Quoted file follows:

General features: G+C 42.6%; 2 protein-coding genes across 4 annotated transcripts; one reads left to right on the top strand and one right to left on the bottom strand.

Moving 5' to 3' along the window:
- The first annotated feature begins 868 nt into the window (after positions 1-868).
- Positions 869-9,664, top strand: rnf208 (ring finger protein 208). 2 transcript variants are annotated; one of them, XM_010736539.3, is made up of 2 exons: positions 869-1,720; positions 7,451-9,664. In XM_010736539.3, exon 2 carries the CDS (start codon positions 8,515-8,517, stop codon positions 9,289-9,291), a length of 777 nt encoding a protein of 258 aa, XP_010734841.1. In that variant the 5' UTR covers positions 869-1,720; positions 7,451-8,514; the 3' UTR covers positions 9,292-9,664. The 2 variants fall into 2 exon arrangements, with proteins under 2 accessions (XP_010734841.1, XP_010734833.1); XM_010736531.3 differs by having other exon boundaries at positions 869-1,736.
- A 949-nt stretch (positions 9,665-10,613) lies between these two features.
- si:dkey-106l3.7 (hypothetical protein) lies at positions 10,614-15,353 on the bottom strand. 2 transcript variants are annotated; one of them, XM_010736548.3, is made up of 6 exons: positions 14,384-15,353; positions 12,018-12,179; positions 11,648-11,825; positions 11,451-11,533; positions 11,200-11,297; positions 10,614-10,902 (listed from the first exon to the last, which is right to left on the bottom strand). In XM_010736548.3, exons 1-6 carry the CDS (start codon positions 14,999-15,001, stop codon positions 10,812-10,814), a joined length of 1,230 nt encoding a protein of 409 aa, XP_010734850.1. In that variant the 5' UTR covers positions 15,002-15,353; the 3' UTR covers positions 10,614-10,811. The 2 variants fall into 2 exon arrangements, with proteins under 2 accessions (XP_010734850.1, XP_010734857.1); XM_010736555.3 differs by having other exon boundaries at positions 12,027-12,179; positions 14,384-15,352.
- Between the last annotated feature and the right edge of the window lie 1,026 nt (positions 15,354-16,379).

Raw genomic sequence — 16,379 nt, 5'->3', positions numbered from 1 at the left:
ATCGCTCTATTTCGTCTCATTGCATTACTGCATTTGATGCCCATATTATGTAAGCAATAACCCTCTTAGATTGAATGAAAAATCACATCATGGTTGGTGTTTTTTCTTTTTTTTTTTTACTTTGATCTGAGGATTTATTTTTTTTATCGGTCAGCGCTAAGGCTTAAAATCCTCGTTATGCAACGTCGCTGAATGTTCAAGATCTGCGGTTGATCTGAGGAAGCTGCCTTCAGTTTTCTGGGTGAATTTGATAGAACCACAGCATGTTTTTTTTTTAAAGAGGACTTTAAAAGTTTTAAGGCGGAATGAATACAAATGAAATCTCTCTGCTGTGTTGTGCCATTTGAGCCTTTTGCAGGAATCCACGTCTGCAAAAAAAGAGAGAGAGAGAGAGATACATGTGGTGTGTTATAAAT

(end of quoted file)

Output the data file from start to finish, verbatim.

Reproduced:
General features: G+C 42.6%; 2 protein-coding genes across 4 annotated transcripts; one reads left to right on the top strand and one right to left on the bottom strand.

Moving 5' to 3' along the window:
- The first annotated feature begins 868 nt into the window (after positions 1-868).
- Positions 869-9,664, top strand: rnf208 (ring finger protein 208). 2 transcript variants are annotated; one of them, XM_010736539.3, is made up of 2 exons: positions 869-1,720; positions 7,451-9,664. In XM_010736539.3, exon 2 carries the CDS (start codon positions 8,515-8,517, stop codon positions 9,289-9,291), a length of 777 nt encoding a protein of 258 aa, XP_010734841.1. In that variant the 5' UTR covers positions 869-1,720; positions 7,451-8,514; the 3' UTR covers positions 9,292-9,664. The 2 variants fall into 2 exon arrangements, with proteins under 2 accessions (XP_010734841.1, XP_010734833.1); XM_010736531.3 differs by having other exon boundaries at positions 869-1,736.
- A 949-nt stretch (positions 9,665-10,613) lies between these two features.
- si:dkey-106l3.7 (hypothetical protein) lies at positions 10,614-15,353 on the bottom strand. 2 transcript variants are annotated; one of them, XM_010736548.3, is made up of 6 exons: positions 14,384-15,353; positions 12,018-12,179; positions 11,648-11,825; positions 11,451-11,533; positions 11,200-11,297; positions 10,614-10,902 (listed from the first exon to the last, which is right to left on the bottom strand). In XM_010736548.3, exons 1-6 carry the CDS (start codon positions 14,999-15,001, stop codon positions 10,812-10,814), a joined length of 1,230 nt encoding a protein of 409 aa, XP_010734850.1. In that variant the 5' UTR covers positions 15,002-15,353; the 3' UTR covers positions 10,614-10,811. The 2 variants fall into 2 exon arrangements, with proteins under 2 accessions (XP_010734850.1, XP_010734857.1); XM_010736555.3 differs by having other exon boundaries at positions 12,027-12,179; positions 14,384-15,352.
- Between the last annotated feature and the right edge of the window lie 1,026 nt (positions 15,354-16,379).

Raw genomic sequence — 16,379 nt, 5'->3', positions numbered from 1 at the left:
ATCGCTCTATTTCGTCTCATTGCATTACTGCATTTGATGCCCATATTATGTAAGCAATAACCCTCTTAGATTGAATGAAAAATCACATCATGGTTGGTGTTTTTTCTTTTTTTTTTTTACTTTGATCTGAGGATTTATTTTTTTTATCGGTCAGCGCTAAGGCTTAAAATCCTCGTTATGCAACGTCGCTGAATGTTCAAGATCTGCGGTTGATCTGAGGAAGCTGCCTTCAGTTTTCTGGGTGAATTTGATAGAACCACAGCATGTTTTTTTTTTAAAGAGGACTTTAAAAGTTTTAAGGCGGAATGAATACAAATGAAATCTCTCTGCTGTGTTGTGCCATTTGAGCCTTTTGCAGGAATCCACGTCTGCAAAAAAAGAGAGAGAGAGAGAGATACATGTGGTGTGTTATAAAT